'Hot Spot' hunters target problem Mat-Su moose

Mike Dunham

People are shooting moose in the Mat-Su Borough -- but they're not breaking the law. They are participants in a limited winter hunt designed to reduce moose-automobile collisions.

The Department of Fish and Game authorized a "Hot Spot Hunt" program in 2011, but not all valley residents have heard about it. Some have been alarmed by the sight of hunters bringing down moose long after the regular season has closed.

"They've called the troopers on some of our Hot Spot hunters thinking they were poachers," said Olin Albertson, Fish and Game's area wildlife biologist in Palmer. "So we want to let people know that this is going on."

Each week a dozen hunters are allowed to take moose in four road corridors with especially high rates of moose-car run-ins -- the designated "hot spots." Those include stretches of the Glenn and Parks highways, Knik-Goose Bay Road and the Church and Pittman roads area.

More than 200 hunters signed up for the program at the Palmer Fish and Game office during the application period last October. Hunters must be certified by hunter education programs run by volunteers in conjunction with Fish and Game. They are also required to use shotguns with slugs rather than rifles.

"We don't want rifles to be used in proximity to buildings," Albertson said. Shotguns have a fairly short trajectory, he said, "but rifle bullets can travel a lot farther."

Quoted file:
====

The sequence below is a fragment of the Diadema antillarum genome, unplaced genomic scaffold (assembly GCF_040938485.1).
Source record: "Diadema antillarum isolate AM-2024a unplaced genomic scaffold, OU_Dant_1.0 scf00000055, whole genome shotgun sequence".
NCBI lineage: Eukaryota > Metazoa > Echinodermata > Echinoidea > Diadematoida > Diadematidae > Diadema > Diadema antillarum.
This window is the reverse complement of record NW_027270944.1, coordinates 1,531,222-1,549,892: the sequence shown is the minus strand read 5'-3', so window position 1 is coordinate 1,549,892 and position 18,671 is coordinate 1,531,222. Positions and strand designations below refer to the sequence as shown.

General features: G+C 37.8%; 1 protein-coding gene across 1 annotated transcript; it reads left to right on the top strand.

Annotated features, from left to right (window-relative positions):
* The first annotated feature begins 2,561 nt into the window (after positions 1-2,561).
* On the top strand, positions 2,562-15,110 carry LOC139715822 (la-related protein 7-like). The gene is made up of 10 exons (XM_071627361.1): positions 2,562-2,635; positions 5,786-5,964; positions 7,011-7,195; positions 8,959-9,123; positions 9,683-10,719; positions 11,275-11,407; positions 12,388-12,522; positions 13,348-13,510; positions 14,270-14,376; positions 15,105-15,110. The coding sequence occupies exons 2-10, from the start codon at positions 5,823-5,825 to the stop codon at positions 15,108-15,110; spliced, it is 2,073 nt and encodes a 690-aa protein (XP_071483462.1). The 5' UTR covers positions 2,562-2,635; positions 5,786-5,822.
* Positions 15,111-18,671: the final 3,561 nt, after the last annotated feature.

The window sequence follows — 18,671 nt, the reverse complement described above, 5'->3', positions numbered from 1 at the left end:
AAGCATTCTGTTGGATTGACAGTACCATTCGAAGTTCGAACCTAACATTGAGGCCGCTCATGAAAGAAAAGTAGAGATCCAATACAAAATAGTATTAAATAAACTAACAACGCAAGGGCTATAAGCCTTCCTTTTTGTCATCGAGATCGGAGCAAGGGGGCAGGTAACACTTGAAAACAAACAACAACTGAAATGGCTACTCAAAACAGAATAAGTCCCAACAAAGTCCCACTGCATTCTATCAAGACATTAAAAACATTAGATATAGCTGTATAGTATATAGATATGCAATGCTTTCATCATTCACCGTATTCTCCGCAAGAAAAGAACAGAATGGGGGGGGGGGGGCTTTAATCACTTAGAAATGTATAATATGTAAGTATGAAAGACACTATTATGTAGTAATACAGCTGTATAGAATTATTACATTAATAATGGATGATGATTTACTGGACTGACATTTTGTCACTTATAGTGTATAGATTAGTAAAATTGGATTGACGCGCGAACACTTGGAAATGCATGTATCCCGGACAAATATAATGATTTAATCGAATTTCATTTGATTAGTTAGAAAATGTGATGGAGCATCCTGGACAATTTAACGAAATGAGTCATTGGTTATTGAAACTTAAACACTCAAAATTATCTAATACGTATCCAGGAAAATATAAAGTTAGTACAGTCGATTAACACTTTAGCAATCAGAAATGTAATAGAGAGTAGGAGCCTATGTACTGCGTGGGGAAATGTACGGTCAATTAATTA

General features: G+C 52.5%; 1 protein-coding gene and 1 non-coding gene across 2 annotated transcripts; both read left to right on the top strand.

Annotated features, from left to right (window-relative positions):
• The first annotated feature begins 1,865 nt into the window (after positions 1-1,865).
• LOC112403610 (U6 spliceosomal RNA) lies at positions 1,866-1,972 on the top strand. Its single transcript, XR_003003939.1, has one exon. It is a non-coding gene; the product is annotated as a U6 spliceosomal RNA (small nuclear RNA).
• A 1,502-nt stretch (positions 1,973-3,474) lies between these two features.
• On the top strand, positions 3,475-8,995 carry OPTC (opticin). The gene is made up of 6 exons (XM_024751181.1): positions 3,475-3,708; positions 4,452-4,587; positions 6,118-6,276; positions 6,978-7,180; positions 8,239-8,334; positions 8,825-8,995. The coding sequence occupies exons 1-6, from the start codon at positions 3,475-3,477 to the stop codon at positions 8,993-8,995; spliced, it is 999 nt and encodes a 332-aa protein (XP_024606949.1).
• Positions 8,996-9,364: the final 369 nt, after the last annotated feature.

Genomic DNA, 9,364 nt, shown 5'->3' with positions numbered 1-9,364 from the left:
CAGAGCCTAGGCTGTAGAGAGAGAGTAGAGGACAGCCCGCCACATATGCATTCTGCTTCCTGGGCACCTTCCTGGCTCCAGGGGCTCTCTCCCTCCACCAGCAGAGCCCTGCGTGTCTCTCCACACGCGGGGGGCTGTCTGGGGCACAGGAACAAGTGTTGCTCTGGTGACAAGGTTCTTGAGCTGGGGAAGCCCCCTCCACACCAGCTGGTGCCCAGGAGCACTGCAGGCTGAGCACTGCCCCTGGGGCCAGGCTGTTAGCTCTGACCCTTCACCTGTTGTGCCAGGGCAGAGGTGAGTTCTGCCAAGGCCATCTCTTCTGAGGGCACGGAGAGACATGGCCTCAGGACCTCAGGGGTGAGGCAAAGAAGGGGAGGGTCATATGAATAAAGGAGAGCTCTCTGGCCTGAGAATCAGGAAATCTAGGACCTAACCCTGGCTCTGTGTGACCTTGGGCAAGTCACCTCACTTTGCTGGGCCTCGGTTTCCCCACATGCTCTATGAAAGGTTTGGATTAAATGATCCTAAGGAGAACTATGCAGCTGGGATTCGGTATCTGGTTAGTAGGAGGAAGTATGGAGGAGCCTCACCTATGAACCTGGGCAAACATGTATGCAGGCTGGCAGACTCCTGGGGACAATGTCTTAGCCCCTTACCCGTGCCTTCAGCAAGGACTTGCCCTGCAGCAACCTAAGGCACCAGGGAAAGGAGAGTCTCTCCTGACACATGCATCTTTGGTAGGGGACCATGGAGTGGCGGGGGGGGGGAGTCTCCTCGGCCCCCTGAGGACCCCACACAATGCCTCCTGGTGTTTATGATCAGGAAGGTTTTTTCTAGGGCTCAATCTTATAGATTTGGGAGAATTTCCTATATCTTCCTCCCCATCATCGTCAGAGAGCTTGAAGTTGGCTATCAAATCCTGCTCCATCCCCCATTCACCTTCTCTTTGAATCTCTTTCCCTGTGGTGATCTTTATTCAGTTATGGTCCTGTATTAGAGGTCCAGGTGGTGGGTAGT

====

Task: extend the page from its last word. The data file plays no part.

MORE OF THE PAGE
Each permitted hunter is given a randomly selected number. The numbers are then drawn in order, with three hunters selected to hunt in each of the four designated areas every week, Albertson said.

Most get their animal.

The program for this regulatory year (July 1-June 30) opened on Dec. 1. As of the end of January, about 93 hunters had taken their turn in the program, harvesting 62 moose.

Fish and Game says an average of 280 moose are struck by cars in the Mat-Su valleys each year, but that number can double in a heavy snow year. The non-profit Moose Federation of Alaska operates tow trucks to haul the carcasses moose off the highways and deliver them to local charities.

Albertson said members of the federation tell him they've gone on many fewer calls this year than last, though he noted that this year hasn't had the abnormally heavy snow the region received last year.

Nonetheless, he called the program, now in its second year, a success.

"From everything we can tell, it's helping," he said. "If we can keep one of these moose from going through someone's windshield and put that moose in someone's freezer instead, that's a good thing for two people."

Reach Mike Dunham at mdunham@adn.com or 257-4332.